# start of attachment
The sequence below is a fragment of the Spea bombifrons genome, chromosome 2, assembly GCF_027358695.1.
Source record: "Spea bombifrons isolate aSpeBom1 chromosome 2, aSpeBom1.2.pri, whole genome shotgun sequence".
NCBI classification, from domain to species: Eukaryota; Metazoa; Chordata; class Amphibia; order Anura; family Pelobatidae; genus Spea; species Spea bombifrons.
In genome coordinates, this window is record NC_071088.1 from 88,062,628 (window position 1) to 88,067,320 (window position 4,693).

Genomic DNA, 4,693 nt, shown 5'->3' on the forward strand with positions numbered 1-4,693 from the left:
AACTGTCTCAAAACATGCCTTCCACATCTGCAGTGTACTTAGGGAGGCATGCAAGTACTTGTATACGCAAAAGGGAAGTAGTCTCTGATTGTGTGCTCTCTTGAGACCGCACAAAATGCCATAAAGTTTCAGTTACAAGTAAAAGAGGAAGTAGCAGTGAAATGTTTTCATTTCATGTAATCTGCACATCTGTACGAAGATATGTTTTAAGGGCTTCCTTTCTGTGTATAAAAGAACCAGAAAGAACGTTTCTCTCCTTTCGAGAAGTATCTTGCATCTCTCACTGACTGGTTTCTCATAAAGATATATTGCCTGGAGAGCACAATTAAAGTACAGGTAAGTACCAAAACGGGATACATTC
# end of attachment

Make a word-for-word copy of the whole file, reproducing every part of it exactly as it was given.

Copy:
The sequence below is a fragment of the Spea bombifrons genome, chromosome 2, assembly GCF_027358695.1.
Source record: "Spea bombifrons isolate aSpeBom1 chromosome 2, aSpeBom1.2.pri, whole genome shotgun sequence".
NCBI classification, from domain to species: Eukaryota; Metazoa; Chordata; class Amphibia; order Anura; family Pelobatidae; genus Spea; species Spea bombifrons.
In genome coordinates, this window is record NC_071088.1 from 88,062,628 (window position 1) to 88,067,320 (window position 4,693).

Genomic DNA, 4,693 nt, shown 5'->3' on the forward strand with positions numbered 1-4,693 from the left:
AACTGTCTCAAAACATGCCTTCCACATCTGCAGTGTACTTAGGGAGGCATGCAAGTACTTGTATACGCAAAAGGGAAGTAGTCTCTGATTGTGTGCTCTCTTGAGACCGCACAAAATGCCATAAAGTTTCAGTTACAAGTAAAAGAGGAAGTAGCAGTGAAATGTTTTCATTTCATGTAATCTGCACATCTGTACGAAGATATGTTTTAAGGGCTTCCTTTCTGTGTATAAAAGAACCAGAAAGAACGTTTCTCTCCTTTCGAGAAGTATCTTGCATCTCTCACTGACTGGTTTCTCATAAAGATATATTGCCTGGAGAGCACAATTAAAGTACAGGTAAGTACCAAAACGGGATACATTC